Searching over 5,500,000 cases.

Buy This Entire Record For $7.95

Download the entire decision to receive the complete text, official citation,
docket number, dissents and concurrences, and footnotes for this case.

Learn more about what you receive with purchase of this case.

Breskin v. Board of Review

Decided: September 20, 1957.


Freund, Cafiero and Artaserse. The opinion of the court was delivered by Artaserse, J.s.c. (temporarily assigned).


This is an appeal from a decision of the Board of Review, Division of Employment Security, Department of Labor and Industry, State of New Jersey, holding appellant to be ineligible for employment benefits for failure to comply with the provisions of N.J.S.A. 43:21-4(c) which required her to demonstrate that during the period of her unemployment she was "actively seeking work."

Appellant was employed by L. Bamberger & Company as a store detective from September 1953 until June 9, 1956. She worked in the company's department store in Newark until October 1955, when she was directed to divide her time among the company's stores in Newark, Plainfield and Morristown. At first she was required to work only a few days every six weeks at the Plainfield and Morristown stores. Later she was directed to rotate her working time equally

among these three stores -- one week at each. Appellant lived in Elizabeth and when working in the Plainfield and Morristown stores she was paid her transportation for any mileage in excess of that to the Newark store, but had to travel on her own time. According to her testimony, she disliked going to work at the suburban stores and wanted to work only at the Newark store. She further testified that the inactivity of the work in the suburban stores caused her to sustain nervous tension for which she received medical treatment. A letter dated September 13, 1956 from her treating physician discloses that she was under treatment for neurosis attributable to her employment activities, but states that she was capable of working in the future in a less emotional field. However, prior to June 1, 1956, at her doctor's advice, she sought a leave of absence and upon its denial gave notice she would leave her employment on June 30, 1956. She also asked that until such date she be relieved from working in the suburban stores, whereupon her employer suggested that she leave on June 9, 1956, which she did.

She filed an unemployment claim on June 26, 1956, reporting regularly, but no benefits were paid. From the date she terminated her employment until October 2 she had made only six applications for work, each of which was in the capacity of a hotel hostess, at which she had once been employed. Three were at hotels in Asbury Park, the names of which she did not recall; another in a designated hotel in Manasquan; another at a designated restaurant in Elizabeth, and another at a designated hotel in Elizabeth. Upon her request in the latter part of September she was given aptitude tests and counseling. Immediately thereafter she diligently sought factory work as a trainee and secured a job in that capacity starting October 12.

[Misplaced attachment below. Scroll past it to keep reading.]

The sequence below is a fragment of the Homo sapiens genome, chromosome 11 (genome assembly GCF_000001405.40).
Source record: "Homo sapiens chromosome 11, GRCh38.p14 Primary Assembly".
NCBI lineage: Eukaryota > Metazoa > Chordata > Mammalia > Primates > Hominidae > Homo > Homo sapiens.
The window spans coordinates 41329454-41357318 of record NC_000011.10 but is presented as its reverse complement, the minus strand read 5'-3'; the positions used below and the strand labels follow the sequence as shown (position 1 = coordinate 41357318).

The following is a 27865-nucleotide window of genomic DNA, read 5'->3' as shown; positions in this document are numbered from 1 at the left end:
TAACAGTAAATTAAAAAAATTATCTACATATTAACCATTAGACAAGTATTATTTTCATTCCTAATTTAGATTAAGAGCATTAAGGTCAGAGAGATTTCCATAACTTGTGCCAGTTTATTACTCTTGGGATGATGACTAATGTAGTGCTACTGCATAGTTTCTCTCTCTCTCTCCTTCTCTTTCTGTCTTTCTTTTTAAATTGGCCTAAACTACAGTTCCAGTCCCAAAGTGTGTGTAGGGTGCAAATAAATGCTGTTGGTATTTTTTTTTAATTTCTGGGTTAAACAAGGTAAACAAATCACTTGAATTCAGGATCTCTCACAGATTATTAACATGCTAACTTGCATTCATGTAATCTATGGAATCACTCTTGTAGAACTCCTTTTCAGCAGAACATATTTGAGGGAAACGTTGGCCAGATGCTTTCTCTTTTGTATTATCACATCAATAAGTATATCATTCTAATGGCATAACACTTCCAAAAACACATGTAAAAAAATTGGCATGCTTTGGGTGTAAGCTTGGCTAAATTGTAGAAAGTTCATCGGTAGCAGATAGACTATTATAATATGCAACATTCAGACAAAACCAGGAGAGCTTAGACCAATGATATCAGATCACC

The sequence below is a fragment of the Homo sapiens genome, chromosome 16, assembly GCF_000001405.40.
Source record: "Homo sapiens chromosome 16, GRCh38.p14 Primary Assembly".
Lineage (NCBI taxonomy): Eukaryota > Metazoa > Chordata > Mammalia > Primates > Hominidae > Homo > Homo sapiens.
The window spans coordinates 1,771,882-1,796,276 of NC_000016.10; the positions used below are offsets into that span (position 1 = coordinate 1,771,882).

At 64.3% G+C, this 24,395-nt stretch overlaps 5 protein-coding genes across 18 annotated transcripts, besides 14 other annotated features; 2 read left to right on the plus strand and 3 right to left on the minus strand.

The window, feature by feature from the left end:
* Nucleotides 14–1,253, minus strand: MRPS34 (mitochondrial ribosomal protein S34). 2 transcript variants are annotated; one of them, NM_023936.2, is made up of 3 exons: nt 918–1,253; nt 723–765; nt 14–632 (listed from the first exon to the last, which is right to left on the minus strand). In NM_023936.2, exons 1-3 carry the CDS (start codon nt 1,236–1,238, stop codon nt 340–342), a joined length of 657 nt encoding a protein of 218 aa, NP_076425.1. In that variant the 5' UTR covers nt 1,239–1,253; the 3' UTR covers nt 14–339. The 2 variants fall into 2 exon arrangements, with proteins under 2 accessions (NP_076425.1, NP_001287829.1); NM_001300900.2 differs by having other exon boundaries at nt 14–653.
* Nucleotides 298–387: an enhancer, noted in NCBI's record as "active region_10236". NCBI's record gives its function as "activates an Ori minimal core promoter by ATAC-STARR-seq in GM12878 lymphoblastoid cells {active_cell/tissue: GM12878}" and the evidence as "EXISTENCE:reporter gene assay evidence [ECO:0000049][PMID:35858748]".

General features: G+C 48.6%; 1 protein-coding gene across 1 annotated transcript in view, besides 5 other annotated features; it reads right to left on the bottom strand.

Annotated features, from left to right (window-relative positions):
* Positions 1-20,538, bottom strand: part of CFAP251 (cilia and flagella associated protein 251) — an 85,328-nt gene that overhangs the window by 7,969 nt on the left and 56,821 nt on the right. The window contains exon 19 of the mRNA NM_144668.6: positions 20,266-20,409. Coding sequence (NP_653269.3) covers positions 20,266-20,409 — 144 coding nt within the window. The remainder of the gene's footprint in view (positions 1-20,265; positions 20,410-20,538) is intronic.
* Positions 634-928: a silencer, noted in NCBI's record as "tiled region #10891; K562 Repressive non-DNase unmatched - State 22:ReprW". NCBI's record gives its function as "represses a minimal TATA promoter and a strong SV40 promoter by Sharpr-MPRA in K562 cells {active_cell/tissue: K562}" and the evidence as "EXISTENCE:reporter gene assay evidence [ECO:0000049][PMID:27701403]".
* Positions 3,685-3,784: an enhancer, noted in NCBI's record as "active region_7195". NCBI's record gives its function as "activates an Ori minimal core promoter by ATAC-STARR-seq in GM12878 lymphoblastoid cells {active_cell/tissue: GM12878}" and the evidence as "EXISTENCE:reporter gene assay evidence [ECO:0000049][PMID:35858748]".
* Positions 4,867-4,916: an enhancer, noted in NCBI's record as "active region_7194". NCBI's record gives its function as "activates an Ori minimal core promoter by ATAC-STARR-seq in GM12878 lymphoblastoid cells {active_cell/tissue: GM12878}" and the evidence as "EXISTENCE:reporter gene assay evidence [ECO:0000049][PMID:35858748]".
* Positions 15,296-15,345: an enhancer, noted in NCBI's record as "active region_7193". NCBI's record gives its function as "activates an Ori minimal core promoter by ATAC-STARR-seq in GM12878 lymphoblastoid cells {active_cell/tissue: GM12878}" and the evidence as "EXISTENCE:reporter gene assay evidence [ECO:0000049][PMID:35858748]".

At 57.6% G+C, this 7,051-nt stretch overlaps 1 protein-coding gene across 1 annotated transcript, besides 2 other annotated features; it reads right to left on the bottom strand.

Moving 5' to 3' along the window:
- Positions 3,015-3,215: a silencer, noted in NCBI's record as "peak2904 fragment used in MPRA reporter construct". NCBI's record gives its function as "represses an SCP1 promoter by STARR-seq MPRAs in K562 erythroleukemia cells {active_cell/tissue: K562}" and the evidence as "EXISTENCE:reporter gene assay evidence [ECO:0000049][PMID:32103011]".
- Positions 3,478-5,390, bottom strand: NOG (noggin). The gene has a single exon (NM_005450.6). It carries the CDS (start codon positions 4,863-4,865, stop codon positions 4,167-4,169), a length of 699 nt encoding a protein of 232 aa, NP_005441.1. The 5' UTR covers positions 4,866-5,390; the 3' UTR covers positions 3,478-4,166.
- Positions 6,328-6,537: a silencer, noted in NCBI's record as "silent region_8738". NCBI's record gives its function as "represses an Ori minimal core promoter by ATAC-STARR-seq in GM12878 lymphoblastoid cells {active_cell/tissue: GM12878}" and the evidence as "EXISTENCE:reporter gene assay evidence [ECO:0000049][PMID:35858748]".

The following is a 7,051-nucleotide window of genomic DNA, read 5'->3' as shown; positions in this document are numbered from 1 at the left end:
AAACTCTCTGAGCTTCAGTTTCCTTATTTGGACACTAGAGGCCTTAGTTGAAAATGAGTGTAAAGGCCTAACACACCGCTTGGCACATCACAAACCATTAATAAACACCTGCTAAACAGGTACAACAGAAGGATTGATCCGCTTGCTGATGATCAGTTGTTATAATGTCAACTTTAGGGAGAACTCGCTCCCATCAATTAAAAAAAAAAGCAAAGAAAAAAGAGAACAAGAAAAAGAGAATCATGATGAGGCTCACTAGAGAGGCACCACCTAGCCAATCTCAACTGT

The deputy of the Division of Employment Security found appellant to be disqualified for unemployment benefits for having voluntarily left her employment without good cause. On appeal the Appeal Tribunal modified the deputy's ruling, holding that the appellant had good cause to leave her employment

but her subsequent failure to actively seek work rendered her ineligible to receive unemployment benefits. This latter ruling was affirmed by the Board of Review, but benefits were allowed after October 2, 1956, when appellant became active in seeking employment until October 8, 1956, after which date she ceased to report. From the disallowance of unemployment benefits between June 26 and October 2, appellant appeals.

While the objective of the unemployment compensation law is to protect against "involuntary unemployment" R.S. 43:21-2, the mere fact that employment is terminated at the instance of the employee, rather than his employer, does not ipso facto preclude relief under this law. As stated in Krauss v. A. & M. Karagheusian, Inc. , 13 N.J. 447, 464 (1953):

"The Legislature contemplated that when an individual voluntarily leaves [his] job under the pressure of circumstances which may reasonably be viewed as having compelled him to do so, the termination of his employment is involuntary for the purposes of the act."

See also Campbell Soup Co. v. Board of Review, Division of Employment Security , 13 N.J. 431, 435 (1953); Board of Review, etc. v. Kearfott Mfg. Corp. , 46 N.J. Super. 39, 45 (App. Div. 1957). Both the Appeal Tribunal and the Board of Review found that the state of appellant's health presented circumstances compelling the surrender of her position. See Annotation , 14 A.L.R. 2 d 1308; and Annotation , 158 A.L.R. 396, supplemented in 165 A.L.R. 1382. This finding is adequately supported by the evidence and, hence, should not be disturbed.

Turning to the more important question of appellant's endeavors to locate work as affecting her eligibility for unemployment benefits, we find that prior to 1948 the act provided that "An individual * * * shall be eligible to receive benefits * * * only if it appears that: * * * (c) He is able to work, is available for work." R.S. 43:21-4 (c); Muraski v. ...

Buy This Entire Record For $7.95

Download the entire decision to receive the complete text, official citation,
docket number, dissents and concurrences, and footnotes for this case.

Learn more about what you receive with purchase of this case.